Oh all right, not the pie. My mother wasn’t keen on making pastry at all, citing hot hands as her excuse, but actually we all knew she would rather settle down to a glass of Guinness and watch a simple stew take shape than hand-make pastry. But the rest, you get my meaning. The memories flooded back. The stew in a big, cream enamel pan on the hob, the warm soft “stocklike” aroma of cooking lamb on its bone with plain old carrots and potato punched up with plenty of pepper, white pepper, and of course the resulting condensation on the kitchen windows.
Culinary childhood in a bowl.
When in Rio, shop and cook as the Cariocas do
We expats often live behind a two-way glass where we do not socialize with the people around us. Barriers — language, cultural, time, work — impede us. Yet the rare glimpses into the everyday life of the places where we live create the most special and evocative moments. Food produces some of the strongest memories. Memories of great restaurants are one thing, but home cooking is another thing altogether, being a part of the fabric of everyday life.
I was lucky enough to have a maid when I lived in Brazil. At the time I thought I was lucky to have someone to help with the housework and kids, but in retrospect, I realize that she represented so much more than that. She made a Maria-shaped hole in the glass I lived behind, bringing some of the everyday world of a Carioca (someone born in Rio) into my kitchen. Every Monday, Maria would arrive ready to cook up a few days’ supply of black beans. These shiny black nuggets were blasted soft in a pressure cooker, then cooked with onions, a large pile of garlic and a few bay leaves then cooked long and slowly into rich and satisfying stew.
The secret to getting a great flavor into these beans is the addition of salted pork extremities to the mix. Ears, trotters, tails, you name it, are all used. As they break down in the cooking they have a thickening effect too. I had seen great piles of waxy, white and vaguely familiar items in the meat sections of supermarkets, but had given them a wide berth. Under Maria’s tutelage, I got over my silliness and grew to appreciate their value as they became an intrinsic part of my shopping list.
The best times were when couve was available. Couve, or collard greens, deep green palm-like leaves, which she would roll up and finely slice and stir fry with garlic and seasoning and nothing else. A pharmacist once told me that folic acid isn’t really needed for expectant mums in Brazil. The combination of the beans with the couve produces a cocktail of minerals easily absorbable by the body and priceless in reducing the risk of spin bifida. Is there anything not to love in Brazil’s national dish?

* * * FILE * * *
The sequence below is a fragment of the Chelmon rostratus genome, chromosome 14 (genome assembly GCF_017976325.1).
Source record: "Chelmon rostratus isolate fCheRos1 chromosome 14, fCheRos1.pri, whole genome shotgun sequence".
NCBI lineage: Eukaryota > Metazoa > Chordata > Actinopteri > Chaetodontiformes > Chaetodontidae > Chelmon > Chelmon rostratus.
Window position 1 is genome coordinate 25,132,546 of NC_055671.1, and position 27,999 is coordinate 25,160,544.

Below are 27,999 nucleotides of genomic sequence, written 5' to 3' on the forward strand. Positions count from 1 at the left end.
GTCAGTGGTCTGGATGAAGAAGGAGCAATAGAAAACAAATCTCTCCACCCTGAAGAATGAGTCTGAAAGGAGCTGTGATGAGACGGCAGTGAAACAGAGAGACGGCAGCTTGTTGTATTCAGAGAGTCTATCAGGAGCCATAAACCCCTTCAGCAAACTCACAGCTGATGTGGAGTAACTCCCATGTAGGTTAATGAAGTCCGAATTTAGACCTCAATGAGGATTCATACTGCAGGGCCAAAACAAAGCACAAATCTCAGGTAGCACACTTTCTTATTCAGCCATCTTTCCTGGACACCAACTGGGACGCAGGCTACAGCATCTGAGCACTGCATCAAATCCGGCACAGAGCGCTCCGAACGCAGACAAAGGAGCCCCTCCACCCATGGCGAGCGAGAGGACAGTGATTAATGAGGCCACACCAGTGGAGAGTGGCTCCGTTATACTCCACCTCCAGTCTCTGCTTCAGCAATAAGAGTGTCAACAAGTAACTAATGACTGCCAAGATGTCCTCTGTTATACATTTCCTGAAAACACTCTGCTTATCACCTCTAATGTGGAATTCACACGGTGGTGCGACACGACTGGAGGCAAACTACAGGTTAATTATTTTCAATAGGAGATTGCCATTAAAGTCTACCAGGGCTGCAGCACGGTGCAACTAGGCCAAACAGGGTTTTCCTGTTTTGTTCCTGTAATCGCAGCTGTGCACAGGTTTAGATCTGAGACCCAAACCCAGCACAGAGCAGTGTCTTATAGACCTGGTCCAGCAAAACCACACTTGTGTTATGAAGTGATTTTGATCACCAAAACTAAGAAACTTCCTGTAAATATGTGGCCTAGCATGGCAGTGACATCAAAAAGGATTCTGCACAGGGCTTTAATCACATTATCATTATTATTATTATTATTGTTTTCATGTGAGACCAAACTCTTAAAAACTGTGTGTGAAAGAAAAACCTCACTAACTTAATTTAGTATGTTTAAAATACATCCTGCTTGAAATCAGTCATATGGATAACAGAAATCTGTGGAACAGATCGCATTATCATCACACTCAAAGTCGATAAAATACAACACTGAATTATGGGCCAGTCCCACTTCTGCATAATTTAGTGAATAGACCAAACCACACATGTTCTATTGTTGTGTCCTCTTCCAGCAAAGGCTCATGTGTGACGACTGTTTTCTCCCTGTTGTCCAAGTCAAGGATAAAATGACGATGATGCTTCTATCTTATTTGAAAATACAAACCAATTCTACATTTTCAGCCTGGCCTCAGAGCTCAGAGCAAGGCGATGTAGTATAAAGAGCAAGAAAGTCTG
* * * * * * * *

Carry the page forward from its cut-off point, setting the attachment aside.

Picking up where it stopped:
The black bean memory doesn’t include a fancy restaurant to boast of. No little food stall tucked away in the back of a very “local” area of town. Here was just a woman producing basic home food with the intention of filling an empty belly until the next day. These memories are more evocative of life in Rio to me know than my endless photos of Christ the Redeemer or Sugar Loaf Mountain. Maria made my experience of the place.
Cooking is for life, not just for Instagram
So, despite all my talk, I haven’t been able to circumvent the curse of expat “showing offness”. For what I seem to be saying is that anyone can book a couple of weeks in Rio and see the sights on a safe and comfortable air-conditioned bus tour, but to have really experienced the place you need memories akin to the memories of childhood. Maybe; or perhaps the truth is a little kinder? Simple home cooking is an everyday experience. There is no need to photograph it or put it on Facebook because it happens all the time. It’s as common as teeth-cleaning or walking the kids to school. Because of that, we experience it directly and fully, since we are not watching from behind the tiny lens of a camera, video, or smartphone. Instead, it is the comfortable and expansive background of life which seeps into us, unnoticed, to become a collection of memories; memories that can be triggered by a kitchen aroma, or by the way a woman holds a knife to crush a bulb of garlic.
After all, if a plate of madeleines inspired seven volumes of Remembrance of Things Past, perhaps I can be forgiven for the sameness of my own little bits of writing.
“So,” I expect you are asking, “how did the Irish food go down?”